Automatic exposure control

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Automatic Exposure Control (AEC) is an X-ray exposure termination device. A medical radiography x-ray exposure is always initiated by a human operator. X-ray termination is done by the same human operator or an exposure control device such as an electronic timer or an AEC device, which ever comes first. The intention of the AEC termination device is to provide consistent x-ray film appearance.

Operation[edit]

An AEC system uses a physically thin radiation ionization detector "AEC detector" which is positioned between the patient being x-rayed and the x-ray film cassette. X-rays passing through the patient also pass through this "AEC detector" before they strike the x-ray film.

A weak ionization signal from the AEC detector is integrated as a ramp shaped voltage waveform. This ramp signal rises until it matches a pre-set threshold. At this point the x-ray exposure is terminated. AEC devices are calibrated to ensure that similar exams have linearity in exam densities. This is due to the fact that a milliamperage station is no longer selected and instead relies upon the ionization within the selected chambers.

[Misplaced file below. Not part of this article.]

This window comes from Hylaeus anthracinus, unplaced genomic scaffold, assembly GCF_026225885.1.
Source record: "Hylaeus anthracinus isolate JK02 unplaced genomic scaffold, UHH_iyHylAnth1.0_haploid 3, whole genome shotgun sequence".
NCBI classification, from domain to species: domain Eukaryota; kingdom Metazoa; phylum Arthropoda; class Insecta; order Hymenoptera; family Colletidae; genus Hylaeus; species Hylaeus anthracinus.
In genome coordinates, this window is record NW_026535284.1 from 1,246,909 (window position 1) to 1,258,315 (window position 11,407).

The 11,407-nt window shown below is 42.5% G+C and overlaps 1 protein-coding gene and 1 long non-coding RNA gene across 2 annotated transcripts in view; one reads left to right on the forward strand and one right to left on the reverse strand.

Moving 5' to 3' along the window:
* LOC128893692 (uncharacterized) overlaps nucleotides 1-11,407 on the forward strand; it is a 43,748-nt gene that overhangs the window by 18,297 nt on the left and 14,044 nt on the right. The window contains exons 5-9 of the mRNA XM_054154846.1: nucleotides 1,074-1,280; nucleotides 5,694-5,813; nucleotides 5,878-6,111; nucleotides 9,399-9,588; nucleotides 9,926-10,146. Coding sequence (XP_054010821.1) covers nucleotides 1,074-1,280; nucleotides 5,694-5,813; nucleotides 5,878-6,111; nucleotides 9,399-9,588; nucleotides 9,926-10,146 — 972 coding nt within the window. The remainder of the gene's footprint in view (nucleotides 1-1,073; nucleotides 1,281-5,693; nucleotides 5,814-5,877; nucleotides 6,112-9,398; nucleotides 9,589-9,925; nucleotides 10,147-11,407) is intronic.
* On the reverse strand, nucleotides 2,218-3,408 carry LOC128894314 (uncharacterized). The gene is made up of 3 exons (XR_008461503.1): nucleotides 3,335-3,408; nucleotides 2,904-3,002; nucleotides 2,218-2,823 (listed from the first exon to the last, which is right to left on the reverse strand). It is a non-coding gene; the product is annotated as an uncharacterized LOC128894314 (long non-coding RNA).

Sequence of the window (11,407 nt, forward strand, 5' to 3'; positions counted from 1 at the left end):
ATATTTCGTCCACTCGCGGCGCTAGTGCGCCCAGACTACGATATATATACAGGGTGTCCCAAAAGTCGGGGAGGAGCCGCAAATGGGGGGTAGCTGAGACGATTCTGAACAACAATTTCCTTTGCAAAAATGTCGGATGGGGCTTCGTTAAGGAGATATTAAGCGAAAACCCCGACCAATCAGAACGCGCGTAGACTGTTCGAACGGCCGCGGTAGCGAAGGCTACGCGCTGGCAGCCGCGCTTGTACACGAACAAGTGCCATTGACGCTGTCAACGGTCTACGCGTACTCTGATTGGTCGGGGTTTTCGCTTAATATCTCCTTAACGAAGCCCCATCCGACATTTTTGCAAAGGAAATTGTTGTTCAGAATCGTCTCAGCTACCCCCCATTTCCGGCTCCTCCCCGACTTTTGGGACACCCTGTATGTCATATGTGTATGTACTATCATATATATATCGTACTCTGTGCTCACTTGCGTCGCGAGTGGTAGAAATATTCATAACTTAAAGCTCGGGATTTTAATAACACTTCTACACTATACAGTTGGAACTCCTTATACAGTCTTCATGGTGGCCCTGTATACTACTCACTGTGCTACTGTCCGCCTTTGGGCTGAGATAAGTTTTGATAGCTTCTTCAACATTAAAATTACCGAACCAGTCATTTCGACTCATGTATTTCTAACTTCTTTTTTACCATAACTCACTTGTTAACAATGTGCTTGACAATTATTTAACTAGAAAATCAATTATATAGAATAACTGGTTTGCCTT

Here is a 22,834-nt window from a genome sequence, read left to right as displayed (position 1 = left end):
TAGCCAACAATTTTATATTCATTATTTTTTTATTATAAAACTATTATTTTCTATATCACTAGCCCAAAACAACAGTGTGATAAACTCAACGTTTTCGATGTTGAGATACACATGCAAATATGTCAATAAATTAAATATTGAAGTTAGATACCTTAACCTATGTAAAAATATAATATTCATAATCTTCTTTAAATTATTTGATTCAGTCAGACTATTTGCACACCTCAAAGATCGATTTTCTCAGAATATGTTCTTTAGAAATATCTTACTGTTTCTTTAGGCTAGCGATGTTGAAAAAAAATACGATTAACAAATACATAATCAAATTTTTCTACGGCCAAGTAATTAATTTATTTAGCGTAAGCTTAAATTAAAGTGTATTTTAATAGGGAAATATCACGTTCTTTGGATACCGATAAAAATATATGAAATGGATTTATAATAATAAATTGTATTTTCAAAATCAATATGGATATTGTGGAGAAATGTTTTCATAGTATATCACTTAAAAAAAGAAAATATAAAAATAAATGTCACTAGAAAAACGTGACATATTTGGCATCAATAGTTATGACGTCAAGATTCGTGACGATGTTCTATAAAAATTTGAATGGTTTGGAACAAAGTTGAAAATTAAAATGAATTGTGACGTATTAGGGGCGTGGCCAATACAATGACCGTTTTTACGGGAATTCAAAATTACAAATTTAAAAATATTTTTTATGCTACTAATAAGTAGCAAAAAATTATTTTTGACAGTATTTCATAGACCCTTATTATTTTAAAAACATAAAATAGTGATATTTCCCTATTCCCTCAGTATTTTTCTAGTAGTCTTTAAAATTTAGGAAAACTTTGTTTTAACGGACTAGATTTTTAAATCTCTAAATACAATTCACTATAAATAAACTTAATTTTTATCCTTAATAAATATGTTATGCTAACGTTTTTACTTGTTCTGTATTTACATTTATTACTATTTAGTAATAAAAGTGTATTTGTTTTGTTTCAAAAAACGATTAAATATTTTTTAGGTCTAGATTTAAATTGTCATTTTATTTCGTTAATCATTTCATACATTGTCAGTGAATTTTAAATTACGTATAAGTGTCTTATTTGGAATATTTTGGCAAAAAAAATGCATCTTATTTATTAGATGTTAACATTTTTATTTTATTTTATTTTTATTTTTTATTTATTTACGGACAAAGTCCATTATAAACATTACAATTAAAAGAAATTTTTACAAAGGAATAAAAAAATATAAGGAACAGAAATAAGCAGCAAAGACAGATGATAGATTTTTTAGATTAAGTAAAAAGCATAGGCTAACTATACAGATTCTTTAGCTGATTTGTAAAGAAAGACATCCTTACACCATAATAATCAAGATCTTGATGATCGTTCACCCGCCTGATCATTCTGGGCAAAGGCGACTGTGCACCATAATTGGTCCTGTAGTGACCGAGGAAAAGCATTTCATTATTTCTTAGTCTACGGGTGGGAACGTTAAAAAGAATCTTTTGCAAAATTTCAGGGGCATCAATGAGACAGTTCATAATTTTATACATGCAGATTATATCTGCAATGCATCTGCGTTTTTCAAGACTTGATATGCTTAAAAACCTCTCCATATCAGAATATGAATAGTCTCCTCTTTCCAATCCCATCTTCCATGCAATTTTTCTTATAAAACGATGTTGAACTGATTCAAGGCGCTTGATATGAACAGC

Advantages[edit]

Because patients vary in size and shape, an AEC device is very useful in achieving good consistent x-ray film densities compared to non AEC x-ray exposures.

Disadvantages[edit]

AEC devices are susceptible to operator error (usually due to mispositioned anatomy or having the incorrect AEC chamber selected). Prosthetic devices such as total hip hardware can also cause the selected ionization chamber to overexpose the image receptor. This is due to the absorption of the x-ray beam into the metal of the hardware as opposed to exposing the ionization chamber.